Overview

Globalization and rapid technological change have made knowledge a critical determinant of competitiveness in the world economy. The World Bank is playing an important role in assisting countries in taking advantage of the opportunities in information and communications technologies (ICTs) to contribute to education goals and poverty reduction strategies. With globalization, the information revolution, and increasing demands for a highly skilled work force, it is clear that nations must accord high priority to building the capacity to effectively utilize technology in education.

The World Bank recognizes the critical importance of effectively utilizing new information and communication technologies (ICTs) to meet the growing need for a more sophisticated labor force, manage information systems, and contribute to poverty reduction around the world. Indeed, the vast majority of active World Bank education projects contain an ICT component. Support for ICT in education includes assistance for equipment and facilities; teacher training and support; capacity building; educational content; distance learning; digital literacy; policy development; monitoring and evaluation; and media outreach.

The World Bank works in partnership with governments and organizations worldwide to support innovative projects, timely research and knowledge sharing activities related to the effective and appropriate use of ICTs in education.

 

The use of information and communication technologies (ICTs) in education offers a clear promise for accelerating learning, and, given the much wider use of ICT in the workplace, a person’s facility for using technology is fast becoming a basic competency.

Because most ICT-related initiatives in education in developing countries to date have been focused much more on supplying schools with computers and Internet connectivity than on integrating technology into curricula at all education levels, ICT has so far largely failed to realize its promise as a twenty-first–century pedagogical tool.

The potential uses of ICT in education are not limited to the classroom. ICT can also allow better, more timely monitoring of the various dimensions of a national education system and is therefore a valuable tool for implementing a system approach to education reform. For example, ICT can lower the cost of implementing student learning assessments and can better link those assessment results to both teacher development and the allocation of education resources. ICT can also make it much easier to supply up-to-date information on teacher professional development programs to prospective trainees, as well as enable learning opportunities outside of formal school settings.

For more information about the World Bank's strategy related to the use of technology in education, please see the related background note prepared as part of the World Bank's Education Sector Strategy 2020.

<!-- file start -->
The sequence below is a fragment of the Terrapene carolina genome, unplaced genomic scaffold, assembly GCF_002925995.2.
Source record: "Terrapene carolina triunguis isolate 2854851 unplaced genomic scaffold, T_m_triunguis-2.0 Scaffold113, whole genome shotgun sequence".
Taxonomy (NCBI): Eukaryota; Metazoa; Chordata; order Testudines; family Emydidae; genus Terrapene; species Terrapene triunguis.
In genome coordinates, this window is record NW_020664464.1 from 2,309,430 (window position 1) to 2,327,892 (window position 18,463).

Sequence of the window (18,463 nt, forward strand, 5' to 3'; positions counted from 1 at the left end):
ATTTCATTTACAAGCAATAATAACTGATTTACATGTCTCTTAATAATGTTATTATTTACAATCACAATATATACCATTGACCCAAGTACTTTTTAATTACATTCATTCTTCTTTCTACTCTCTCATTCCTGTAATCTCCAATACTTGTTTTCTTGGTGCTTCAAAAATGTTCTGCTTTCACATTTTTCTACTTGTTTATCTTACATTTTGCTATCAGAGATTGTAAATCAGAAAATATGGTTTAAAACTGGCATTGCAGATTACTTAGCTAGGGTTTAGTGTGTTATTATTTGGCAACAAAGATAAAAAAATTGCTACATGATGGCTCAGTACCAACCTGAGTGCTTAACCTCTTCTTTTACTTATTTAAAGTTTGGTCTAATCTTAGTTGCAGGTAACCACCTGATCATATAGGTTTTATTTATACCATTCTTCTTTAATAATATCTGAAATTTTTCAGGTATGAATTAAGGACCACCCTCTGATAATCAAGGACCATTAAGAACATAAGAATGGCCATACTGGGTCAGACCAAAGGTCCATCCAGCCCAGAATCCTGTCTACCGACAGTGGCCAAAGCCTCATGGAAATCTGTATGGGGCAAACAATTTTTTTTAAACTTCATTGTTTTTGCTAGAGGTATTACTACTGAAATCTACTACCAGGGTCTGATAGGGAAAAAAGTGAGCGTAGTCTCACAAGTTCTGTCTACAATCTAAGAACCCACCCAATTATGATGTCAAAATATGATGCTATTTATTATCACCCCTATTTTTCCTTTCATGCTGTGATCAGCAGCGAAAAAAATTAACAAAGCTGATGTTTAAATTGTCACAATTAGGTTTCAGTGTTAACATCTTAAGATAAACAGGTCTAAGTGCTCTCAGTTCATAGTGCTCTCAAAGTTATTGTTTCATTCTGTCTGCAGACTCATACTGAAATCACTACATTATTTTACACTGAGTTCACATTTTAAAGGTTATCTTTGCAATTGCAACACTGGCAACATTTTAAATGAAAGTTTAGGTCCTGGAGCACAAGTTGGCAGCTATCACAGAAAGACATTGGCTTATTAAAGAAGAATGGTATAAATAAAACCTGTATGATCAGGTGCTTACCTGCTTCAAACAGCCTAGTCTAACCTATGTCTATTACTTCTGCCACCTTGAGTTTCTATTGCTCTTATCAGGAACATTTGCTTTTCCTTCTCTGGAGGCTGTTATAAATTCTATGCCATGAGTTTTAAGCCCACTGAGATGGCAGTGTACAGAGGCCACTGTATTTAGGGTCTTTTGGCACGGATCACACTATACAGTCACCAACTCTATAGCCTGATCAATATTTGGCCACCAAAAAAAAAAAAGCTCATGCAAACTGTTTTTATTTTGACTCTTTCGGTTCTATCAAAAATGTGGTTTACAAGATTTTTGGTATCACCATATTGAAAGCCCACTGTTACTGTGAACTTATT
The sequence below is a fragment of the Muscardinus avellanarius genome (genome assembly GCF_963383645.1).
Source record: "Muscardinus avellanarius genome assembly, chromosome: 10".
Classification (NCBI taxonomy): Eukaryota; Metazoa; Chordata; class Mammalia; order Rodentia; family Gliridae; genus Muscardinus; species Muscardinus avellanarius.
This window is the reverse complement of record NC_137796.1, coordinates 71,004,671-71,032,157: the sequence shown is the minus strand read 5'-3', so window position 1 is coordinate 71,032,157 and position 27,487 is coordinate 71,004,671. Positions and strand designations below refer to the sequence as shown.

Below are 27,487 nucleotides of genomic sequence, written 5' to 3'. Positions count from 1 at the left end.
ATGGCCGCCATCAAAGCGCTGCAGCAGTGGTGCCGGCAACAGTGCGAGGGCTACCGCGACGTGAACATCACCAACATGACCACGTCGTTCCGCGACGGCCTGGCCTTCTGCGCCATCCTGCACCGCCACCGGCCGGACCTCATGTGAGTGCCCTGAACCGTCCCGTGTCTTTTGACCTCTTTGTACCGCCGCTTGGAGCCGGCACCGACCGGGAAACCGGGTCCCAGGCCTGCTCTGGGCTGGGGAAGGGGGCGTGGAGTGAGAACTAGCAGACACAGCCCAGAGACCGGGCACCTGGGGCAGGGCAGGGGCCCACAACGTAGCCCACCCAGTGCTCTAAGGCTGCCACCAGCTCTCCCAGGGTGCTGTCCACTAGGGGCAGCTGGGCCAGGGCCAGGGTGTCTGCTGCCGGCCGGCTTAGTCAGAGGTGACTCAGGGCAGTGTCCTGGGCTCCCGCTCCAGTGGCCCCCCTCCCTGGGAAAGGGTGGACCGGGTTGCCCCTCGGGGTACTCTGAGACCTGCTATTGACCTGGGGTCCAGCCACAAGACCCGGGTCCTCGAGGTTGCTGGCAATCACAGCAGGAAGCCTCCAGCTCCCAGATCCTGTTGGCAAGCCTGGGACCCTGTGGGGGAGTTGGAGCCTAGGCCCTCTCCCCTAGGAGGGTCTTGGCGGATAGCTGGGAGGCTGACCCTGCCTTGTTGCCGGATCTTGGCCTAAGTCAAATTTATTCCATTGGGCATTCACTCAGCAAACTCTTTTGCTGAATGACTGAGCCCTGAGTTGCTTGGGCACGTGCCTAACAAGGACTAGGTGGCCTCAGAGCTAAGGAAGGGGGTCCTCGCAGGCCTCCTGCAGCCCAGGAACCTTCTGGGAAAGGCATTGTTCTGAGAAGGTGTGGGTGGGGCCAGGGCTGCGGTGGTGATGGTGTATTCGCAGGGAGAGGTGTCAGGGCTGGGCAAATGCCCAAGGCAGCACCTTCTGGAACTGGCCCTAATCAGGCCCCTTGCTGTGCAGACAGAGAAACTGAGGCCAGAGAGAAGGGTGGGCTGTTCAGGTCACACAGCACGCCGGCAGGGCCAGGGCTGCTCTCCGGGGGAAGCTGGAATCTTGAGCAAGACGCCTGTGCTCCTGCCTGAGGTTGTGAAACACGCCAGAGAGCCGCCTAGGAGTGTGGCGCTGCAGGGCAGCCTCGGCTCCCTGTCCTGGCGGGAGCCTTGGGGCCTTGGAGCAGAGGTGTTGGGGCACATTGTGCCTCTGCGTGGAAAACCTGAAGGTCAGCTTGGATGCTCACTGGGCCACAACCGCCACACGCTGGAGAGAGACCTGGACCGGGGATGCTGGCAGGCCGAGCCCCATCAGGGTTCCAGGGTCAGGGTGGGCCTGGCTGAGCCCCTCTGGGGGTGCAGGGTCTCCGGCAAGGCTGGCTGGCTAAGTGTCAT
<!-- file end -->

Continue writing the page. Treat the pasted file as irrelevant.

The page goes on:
The majority of World Bank education projects contain components related to the use of information and communication technologies in some way. Projects in many additional sectors, including the ICT sector, can contain 'education components' as well.

Some notable past projects include:

In Russia, the World Bank enhanced the national capacity to produce high quality learning materials, support teacher training in the educational use of ICT, and develop a network of interschool ICT resource centers.

In Jordan, the World Bank is helping to transform the education system at the early childhood, basic, and secondary levels to produce graduates with the skills needed for the knowledge economy.

In Turkey, the World Bank supported the provision of ICT training as a core competency for youth to function in a modern knowledge economy

In addition to its lending activities to countries, the World Bank increasingly is engaged in providing technical assistance and advisory services to countries to help them better plan, implement, monitor and evaluate their efforts to introduce and sustain technology use in education to aid a wide variety of development efforts. These advisory services draw on good practices from around the world and are informed by a variety of supporting research activities, including SABER-ICT.

The World Bank’s popular EduTech blog regularly profiles lessons and results from these and other projects around the world which have utilized information and communication technologies to support activities and goals in the education sector.

 

The World Bank maintains active partnerships with many like-minded organizations around the world to support research, knowledge-sharing and initiatives related to ICT use in education.

Most notably, these include partnerships with the Government of Korea (including KERIS) and UNESCO, as well as participation in the mEducation Alliance and the technical advisory panel convened by the UNESCO Institute for Statistics (UIS) to help guide efforts to collect globally comparable data related to the use of ICTs in education.

 




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